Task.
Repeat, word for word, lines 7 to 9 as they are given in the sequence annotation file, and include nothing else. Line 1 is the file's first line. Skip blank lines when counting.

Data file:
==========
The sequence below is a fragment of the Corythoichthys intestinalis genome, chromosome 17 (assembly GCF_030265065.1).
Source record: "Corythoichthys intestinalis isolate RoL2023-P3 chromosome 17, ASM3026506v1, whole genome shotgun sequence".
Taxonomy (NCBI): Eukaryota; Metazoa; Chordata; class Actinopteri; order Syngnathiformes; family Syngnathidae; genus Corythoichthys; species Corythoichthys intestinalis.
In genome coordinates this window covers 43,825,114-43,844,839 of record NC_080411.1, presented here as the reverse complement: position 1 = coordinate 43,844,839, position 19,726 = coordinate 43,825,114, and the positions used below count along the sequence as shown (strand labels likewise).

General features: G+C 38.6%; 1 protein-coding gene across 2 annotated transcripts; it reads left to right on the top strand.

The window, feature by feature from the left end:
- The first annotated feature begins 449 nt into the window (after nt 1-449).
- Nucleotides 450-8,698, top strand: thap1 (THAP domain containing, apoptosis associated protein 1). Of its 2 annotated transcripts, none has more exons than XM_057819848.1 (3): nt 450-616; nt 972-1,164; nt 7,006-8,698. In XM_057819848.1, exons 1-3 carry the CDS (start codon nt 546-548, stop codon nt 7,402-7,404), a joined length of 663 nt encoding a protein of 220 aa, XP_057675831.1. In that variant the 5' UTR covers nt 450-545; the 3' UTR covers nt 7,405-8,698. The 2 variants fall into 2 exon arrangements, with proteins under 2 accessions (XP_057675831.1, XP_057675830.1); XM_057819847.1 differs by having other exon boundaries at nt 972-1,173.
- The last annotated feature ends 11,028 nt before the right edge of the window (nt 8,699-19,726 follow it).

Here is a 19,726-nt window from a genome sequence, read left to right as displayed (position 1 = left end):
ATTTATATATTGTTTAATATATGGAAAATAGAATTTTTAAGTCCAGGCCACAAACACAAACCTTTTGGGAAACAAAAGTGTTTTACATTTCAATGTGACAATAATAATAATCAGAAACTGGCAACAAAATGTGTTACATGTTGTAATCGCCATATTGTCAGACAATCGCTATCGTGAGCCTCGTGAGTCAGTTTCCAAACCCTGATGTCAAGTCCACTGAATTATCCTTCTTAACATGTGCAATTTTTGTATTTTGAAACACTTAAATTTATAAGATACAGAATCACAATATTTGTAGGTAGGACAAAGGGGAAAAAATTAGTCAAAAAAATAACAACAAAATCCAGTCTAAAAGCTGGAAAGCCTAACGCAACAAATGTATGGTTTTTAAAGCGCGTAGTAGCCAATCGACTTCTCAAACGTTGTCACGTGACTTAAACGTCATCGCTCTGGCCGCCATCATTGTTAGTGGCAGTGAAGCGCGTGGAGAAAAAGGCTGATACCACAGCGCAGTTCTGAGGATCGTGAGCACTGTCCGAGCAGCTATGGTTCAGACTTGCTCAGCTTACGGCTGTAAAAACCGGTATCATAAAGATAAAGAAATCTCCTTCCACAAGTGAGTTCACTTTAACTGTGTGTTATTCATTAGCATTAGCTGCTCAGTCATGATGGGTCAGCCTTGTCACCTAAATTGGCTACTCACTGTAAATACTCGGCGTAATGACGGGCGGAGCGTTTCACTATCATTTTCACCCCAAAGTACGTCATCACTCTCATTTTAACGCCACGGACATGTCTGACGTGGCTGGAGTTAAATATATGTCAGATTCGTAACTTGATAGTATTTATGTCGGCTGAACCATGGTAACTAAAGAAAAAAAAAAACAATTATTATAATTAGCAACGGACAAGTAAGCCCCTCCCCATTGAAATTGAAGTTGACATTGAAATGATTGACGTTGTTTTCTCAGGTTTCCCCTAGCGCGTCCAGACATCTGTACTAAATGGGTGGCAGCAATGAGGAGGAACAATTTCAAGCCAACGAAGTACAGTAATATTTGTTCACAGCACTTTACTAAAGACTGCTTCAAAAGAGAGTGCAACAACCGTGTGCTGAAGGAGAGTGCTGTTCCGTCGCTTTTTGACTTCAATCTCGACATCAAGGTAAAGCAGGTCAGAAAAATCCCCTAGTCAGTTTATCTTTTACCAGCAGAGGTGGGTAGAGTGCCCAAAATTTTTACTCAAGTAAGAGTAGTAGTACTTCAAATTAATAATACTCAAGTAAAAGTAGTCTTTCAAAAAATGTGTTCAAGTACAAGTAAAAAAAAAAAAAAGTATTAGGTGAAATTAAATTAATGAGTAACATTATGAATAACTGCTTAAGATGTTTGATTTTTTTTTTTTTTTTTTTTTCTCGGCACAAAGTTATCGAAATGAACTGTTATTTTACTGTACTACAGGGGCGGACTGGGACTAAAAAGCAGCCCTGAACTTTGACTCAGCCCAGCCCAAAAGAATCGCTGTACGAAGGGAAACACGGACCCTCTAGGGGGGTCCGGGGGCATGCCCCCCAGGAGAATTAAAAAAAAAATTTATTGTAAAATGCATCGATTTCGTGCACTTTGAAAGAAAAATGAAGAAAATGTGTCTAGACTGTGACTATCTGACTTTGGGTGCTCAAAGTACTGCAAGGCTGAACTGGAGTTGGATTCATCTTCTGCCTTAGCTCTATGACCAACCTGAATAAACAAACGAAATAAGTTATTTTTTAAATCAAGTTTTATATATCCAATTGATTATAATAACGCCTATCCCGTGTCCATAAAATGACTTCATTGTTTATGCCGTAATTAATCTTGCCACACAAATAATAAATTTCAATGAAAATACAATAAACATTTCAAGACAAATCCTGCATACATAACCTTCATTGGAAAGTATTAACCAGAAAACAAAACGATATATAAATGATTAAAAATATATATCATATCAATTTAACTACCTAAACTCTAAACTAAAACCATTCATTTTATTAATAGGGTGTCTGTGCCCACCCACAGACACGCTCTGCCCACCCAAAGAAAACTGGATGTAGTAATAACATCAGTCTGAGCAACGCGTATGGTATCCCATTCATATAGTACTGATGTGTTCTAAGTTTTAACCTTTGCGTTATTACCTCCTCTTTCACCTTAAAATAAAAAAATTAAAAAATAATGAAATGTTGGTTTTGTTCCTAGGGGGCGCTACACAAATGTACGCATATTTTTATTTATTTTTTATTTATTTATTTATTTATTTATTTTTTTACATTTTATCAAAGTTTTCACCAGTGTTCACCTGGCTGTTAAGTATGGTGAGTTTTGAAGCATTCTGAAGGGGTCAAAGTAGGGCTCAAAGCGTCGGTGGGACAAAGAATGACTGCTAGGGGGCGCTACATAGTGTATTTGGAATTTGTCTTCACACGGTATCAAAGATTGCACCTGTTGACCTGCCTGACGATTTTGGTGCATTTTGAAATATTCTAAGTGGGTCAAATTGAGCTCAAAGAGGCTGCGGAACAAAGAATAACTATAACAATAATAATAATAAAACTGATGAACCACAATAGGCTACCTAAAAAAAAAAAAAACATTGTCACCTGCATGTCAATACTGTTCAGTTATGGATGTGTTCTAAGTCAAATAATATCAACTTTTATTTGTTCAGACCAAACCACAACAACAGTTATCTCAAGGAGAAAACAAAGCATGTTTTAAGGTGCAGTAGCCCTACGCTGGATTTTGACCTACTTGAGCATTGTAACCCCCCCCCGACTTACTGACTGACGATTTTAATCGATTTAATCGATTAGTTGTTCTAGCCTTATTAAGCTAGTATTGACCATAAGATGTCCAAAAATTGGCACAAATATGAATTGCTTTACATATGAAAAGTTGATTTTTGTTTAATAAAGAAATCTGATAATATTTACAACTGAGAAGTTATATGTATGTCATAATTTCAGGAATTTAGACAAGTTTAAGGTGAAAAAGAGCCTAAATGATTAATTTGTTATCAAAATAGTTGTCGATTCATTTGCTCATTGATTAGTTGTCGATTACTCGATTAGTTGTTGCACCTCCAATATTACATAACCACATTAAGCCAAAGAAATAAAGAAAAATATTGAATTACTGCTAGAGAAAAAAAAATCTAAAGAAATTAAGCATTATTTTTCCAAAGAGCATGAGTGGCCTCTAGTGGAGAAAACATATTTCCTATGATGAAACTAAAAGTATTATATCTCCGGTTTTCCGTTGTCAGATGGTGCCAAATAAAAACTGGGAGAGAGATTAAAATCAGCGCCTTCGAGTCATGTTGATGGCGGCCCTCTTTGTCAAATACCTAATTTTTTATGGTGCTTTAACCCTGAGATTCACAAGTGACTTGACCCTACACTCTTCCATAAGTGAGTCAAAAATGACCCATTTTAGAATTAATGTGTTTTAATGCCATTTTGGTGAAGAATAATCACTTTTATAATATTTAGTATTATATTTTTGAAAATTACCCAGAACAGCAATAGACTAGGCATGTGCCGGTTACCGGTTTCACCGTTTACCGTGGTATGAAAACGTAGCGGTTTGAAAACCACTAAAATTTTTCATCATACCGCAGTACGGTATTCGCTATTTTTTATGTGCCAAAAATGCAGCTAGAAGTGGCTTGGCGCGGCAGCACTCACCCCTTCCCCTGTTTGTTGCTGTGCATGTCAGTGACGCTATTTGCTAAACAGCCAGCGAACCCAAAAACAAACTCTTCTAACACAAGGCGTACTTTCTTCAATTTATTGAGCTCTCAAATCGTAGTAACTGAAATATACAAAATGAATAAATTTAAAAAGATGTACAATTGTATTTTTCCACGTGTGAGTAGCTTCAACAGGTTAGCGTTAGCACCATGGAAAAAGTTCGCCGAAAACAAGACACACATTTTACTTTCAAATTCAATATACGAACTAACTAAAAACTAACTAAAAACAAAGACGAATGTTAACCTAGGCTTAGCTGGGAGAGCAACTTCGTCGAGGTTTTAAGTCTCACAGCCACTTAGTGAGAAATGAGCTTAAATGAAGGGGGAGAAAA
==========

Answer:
- The first annotated feature begins 449 nt into the window (after nt 1-449).
- Nucleotides 450-8,698, top strand: thap1 (THAP domain containing, apoptosis associated protein 1). Of its 2 annotated transcripts, none has more exons than XM_057819848.1 (3): nt 450-616; nt 972-1,164; nt 7,006-8,698. In XM_057819848.1, exons 1-3 carry the CDS (start codon nt 546-548, stop codon nt 7,402-7,404), a joined length of 663 nt encoding a protein of 220 aa, XP_057675831.1. In that variant the 5' UTR covers nt 450-545; the 3' UTR covers nt 7,405-8,698. The 2 variants fall into 2 exon arrangements, with proteins under 2 accessions (XP_057675831.1, XP_057675830.1); XM_057819847.1 differs by having other exon boundaries at nt 972-1,173.
- The last annotated feature ends 11,028 nt before the right edge of the window (nt 8,699-19,726 follow it).